Brook sniffed, wiping her tears away, then she stood straighter. “I think you should have it now. I don’t need it to remember Softjaw anymore, and I think you need it more. Use it to remember her by?”
Blacksnake nodded, clutching the bowl closely to his heart, trying to think of what to say. Then, Brook stepped forward and wrapped her arms around him. He didn’t hug her back, but didn’t push her away, either. In that moment, nothing needed to be said.
(Ed. Note: This scene follows ”Tempests” and ”The Storm's Passing”, and is part of "The Death of Whispersilk and Aftermath" storyline.)
Blacksnake saw Longshot descending the steps of the Dentrees and asked, “How’s she doing?”
He knew from Snowfall that Nightstorm had cried herself to sleep after sending their sister down the river the night before. The trio of sisters had been close in their own way, but he knew that Nightstorm was the most emotionally exuberant of the three, and that she was taking Whispersilk’s death particularly hard. In reality, they all were; the death of a tribemate was never an easy thing; the death of a family member even harder.
He thought of his son, mourning the loss of his lifemate, and of his grandchildren in their loss of their mother. His own very personal experience with death when his lifemate died made him particularly sensitive to his son’s experience. He thanked the High Ones he had returned in time to reach his son. Though it would be hard, he felt that Windburn had made a turn for the better the day before — after a very emotional sending exchange. Windburn would move on. He would care for Cinder with the help of the tribe. And he would find ways to remember her.
The thought of remembering brought to mind the bowl that Nightstorm had given him not long after Easysinger had died. He knew he still had it, so he headed to his den to retrieve it.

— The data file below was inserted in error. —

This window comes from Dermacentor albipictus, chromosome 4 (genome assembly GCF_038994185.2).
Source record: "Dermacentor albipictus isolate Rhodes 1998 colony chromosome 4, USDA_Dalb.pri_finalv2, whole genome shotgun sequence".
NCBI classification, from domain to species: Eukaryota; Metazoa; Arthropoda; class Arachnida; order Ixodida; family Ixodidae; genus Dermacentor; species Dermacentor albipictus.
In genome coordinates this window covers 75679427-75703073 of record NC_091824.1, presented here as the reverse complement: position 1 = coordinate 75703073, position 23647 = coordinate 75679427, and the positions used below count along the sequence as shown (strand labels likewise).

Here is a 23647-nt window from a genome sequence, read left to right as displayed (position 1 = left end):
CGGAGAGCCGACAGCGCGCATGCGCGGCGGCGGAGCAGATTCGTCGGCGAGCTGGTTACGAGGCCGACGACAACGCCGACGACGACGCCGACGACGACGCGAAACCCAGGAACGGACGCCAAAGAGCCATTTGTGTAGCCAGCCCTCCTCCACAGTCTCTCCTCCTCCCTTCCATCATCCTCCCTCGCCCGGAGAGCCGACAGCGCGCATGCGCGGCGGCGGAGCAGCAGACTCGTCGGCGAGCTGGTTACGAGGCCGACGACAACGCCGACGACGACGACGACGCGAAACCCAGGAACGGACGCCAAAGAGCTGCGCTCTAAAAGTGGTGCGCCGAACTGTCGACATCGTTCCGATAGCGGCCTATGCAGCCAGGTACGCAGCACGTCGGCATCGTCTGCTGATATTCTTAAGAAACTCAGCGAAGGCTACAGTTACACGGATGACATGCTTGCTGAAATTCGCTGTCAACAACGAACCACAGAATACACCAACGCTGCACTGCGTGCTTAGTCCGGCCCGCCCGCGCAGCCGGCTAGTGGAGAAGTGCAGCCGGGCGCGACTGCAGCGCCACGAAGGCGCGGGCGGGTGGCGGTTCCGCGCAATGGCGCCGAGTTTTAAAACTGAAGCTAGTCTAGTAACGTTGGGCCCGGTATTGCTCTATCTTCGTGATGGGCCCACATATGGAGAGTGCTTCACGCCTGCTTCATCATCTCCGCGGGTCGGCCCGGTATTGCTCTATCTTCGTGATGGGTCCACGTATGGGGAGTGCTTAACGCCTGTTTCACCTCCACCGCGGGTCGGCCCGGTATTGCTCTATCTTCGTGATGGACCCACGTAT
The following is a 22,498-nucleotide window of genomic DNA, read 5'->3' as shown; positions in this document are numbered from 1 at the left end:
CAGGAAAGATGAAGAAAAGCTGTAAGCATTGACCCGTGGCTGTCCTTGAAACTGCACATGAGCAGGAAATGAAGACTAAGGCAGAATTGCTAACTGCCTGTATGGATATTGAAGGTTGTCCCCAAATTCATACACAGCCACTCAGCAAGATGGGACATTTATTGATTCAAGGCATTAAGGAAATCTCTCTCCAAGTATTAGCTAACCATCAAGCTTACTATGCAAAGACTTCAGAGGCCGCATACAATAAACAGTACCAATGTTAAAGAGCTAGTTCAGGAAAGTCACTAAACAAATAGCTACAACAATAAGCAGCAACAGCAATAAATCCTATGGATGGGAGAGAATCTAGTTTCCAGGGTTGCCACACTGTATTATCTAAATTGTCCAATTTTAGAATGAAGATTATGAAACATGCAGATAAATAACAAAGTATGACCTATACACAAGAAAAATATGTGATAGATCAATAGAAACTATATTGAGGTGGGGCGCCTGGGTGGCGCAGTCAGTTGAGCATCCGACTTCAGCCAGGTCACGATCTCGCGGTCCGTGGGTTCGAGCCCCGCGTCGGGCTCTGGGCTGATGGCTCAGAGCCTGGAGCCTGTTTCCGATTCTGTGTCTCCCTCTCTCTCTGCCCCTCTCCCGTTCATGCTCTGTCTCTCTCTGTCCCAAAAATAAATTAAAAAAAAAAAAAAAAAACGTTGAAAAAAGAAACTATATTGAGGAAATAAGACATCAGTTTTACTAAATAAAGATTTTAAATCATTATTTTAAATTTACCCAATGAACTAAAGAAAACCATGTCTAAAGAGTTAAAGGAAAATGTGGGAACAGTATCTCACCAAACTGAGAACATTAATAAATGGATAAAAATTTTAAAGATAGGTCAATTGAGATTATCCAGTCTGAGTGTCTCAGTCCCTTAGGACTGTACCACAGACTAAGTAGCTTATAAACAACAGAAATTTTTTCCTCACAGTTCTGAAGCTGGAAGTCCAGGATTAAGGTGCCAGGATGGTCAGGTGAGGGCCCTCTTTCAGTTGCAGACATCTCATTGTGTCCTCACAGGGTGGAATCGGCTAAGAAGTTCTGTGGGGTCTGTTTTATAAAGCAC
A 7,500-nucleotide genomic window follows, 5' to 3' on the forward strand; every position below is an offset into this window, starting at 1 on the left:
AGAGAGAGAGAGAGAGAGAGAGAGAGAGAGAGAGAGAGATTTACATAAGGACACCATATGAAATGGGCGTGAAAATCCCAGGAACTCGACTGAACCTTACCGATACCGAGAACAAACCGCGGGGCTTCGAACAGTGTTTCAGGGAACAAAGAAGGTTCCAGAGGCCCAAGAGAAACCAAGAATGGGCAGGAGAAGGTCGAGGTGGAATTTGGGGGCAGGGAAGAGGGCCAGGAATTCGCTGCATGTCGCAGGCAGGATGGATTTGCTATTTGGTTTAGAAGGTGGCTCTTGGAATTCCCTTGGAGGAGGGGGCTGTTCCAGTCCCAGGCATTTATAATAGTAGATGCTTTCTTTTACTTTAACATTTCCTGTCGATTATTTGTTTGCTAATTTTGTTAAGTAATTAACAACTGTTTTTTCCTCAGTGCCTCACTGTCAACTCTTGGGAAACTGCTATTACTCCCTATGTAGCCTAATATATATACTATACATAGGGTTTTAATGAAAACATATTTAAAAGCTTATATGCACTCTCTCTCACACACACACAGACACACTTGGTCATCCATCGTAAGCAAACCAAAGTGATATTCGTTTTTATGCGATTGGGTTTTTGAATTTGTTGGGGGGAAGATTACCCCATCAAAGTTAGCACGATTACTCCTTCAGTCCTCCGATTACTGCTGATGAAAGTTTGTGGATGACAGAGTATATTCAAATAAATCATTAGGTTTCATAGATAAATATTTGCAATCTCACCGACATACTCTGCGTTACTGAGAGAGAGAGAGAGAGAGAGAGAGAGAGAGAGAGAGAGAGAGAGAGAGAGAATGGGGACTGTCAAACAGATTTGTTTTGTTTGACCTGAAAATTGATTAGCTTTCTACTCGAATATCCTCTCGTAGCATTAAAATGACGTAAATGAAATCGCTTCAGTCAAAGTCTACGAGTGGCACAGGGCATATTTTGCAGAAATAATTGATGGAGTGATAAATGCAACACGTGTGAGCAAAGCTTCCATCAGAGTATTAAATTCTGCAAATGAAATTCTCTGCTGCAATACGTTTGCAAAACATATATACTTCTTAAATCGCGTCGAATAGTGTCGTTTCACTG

Picking up the bowl, Blacksnake traced the images of the wolves, thinking about how life was still running its course, and of how birth and death and all that was in between continued forward, despite losses. An image of Easysinger came to mind and in it, she was smiling at him. He smiled to himself and, carrying the bowl with him, made his way toward Nightstorm’s den.
The seamstress was just waking up. She startled when Blacksnake stepped in, and then sighed. “She’s gone, Blacksnake,” she said quietly, turning her back to him.
“I know she is,” he answered. “And we will miss her.”
The Hunt Leader heard her sniff, then saw her lift her head to meet his eyes. “I wish…” her voice drifted off. Then she sat up, turning to look at him. “Never mind what I wish. Why are you here?”
He knelt beside the bedbowl, holding out the object he had brought for her. “I remembered this, and thought you might need it now, more than I do.”
She smiled then, her eyes lighting up at the familiar object. “You kept it all this time?”
He chuckled. “I did. And I’ve used it on more than one occasion. Still, it’s time to return it. What was it you said?” He paused, letting his mind drift back to the rainy day when she’d brought it to him, seeing the young girl in a cloak, handing him the bowl. “You told me what my lifemate had told you. You said, ‘the wolves running around the circle should remind me of how life is like that - we are born small, and we run through the world until it is time for us to leave these bodies and keep running in spirit. Then you pointed out that the bowl could hold memories for me, and that if I wanted to visit those memories, I should light a candle, remember for a while, and then blow it out, and come back to the Now.’”
Nightstorm took the bowl that he was offering and held it close to her heart. “Thank you,” she whispered.
In response Blacksnake reached out a hand and softly touched her cheek, remembering the time when she was little and so determined to help him in his own sorrow. Glad for the gesture and aware of its meaning, Nightstorm lightly leaned into his hand before he let go. He knew she would get over the pain same as he had managed back then. Now it was time to get back to Foxtail, Cinder, and Windburn. Maybe, he thought, he could make a memory bowl for them, too.